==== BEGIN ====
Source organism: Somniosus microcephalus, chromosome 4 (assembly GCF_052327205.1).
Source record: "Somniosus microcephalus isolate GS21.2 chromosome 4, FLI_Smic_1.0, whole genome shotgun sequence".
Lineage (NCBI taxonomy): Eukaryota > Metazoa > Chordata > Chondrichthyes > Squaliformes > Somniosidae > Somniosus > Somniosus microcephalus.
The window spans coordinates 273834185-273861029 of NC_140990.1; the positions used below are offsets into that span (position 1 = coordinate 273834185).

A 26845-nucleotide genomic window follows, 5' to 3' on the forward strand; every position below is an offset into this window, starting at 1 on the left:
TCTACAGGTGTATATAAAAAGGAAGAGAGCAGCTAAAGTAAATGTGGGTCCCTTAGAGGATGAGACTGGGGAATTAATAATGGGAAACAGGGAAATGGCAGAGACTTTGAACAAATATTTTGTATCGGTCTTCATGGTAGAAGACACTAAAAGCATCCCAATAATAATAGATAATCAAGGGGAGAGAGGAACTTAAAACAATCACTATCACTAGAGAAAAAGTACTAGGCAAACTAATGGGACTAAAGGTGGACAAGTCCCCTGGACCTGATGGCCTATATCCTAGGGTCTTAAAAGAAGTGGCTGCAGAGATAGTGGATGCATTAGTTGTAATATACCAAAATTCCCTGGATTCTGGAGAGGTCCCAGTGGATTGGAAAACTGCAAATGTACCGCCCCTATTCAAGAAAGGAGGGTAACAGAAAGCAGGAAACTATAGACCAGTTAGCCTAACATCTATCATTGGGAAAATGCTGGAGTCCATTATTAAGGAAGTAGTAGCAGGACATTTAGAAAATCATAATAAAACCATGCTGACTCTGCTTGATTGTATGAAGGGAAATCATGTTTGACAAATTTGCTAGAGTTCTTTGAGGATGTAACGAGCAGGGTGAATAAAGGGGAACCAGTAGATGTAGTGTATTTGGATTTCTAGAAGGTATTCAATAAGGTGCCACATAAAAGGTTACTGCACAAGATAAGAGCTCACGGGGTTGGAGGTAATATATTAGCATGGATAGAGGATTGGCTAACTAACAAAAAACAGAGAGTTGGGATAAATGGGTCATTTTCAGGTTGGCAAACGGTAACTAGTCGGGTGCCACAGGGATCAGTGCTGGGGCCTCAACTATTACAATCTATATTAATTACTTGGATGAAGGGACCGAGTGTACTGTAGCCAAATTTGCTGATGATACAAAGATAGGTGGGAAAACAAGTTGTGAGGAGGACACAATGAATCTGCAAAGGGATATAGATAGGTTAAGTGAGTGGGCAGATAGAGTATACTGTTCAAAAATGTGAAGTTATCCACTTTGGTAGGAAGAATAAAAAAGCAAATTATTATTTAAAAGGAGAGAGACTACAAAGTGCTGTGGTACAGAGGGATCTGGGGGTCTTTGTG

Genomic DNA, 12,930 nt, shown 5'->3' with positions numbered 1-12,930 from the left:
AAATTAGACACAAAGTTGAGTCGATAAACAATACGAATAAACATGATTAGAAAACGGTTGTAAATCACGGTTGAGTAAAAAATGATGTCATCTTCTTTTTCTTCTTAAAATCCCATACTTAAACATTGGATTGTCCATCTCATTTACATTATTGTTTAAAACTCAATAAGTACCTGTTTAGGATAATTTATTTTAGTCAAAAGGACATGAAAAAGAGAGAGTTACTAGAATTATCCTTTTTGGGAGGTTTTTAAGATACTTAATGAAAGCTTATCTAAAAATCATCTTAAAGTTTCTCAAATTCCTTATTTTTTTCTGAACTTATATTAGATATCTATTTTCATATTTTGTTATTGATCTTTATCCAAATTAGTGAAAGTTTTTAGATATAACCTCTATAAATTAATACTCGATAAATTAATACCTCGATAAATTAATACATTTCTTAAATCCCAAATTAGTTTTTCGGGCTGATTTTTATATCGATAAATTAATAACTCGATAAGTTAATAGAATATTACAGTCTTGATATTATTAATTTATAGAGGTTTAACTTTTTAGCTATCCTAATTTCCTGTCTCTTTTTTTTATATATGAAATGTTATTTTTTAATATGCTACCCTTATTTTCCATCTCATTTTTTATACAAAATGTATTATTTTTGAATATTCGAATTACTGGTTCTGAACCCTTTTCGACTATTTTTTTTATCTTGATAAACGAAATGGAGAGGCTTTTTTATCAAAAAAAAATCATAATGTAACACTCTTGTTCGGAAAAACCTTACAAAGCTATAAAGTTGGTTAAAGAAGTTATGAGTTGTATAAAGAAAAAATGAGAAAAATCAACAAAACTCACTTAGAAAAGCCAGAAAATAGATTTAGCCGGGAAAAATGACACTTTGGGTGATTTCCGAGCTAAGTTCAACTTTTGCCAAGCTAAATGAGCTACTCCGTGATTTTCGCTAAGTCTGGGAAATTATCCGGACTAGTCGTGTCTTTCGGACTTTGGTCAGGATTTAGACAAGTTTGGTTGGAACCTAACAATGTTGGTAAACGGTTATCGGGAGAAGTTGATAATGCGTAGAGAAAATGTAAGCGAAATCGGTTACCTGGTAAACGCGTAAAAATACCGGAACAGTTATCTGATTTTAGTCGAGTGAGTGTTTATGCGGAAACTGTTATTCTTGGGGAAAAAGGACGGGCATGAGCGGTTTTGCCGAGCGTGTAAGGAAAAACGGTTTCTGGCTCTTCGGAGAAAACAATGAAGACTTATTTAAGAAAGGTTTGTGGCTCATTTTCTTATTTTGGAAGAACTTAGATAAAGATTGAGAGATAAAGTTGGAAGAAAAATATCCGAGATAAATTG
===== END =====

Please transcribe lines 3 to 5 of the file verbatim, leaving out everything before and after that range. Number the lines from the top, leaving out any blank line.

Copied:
Lineage (NCBI taxonomy): Eukaryota > Metazoa > Chordata > Chondrichthyes > Squaliformes > Somniosidae > Somniosus > Somniosus microcephalus.
The window spans coordinates 273834185-273861029 of NC_140990.1; the positions used below are offsets into that span (position 1 = coordinate 273834185).

A 26845-nucleotide genomic window follows, 5' to 3' on the forward strand; every position below is an offset into this window, starting at 1 on the left: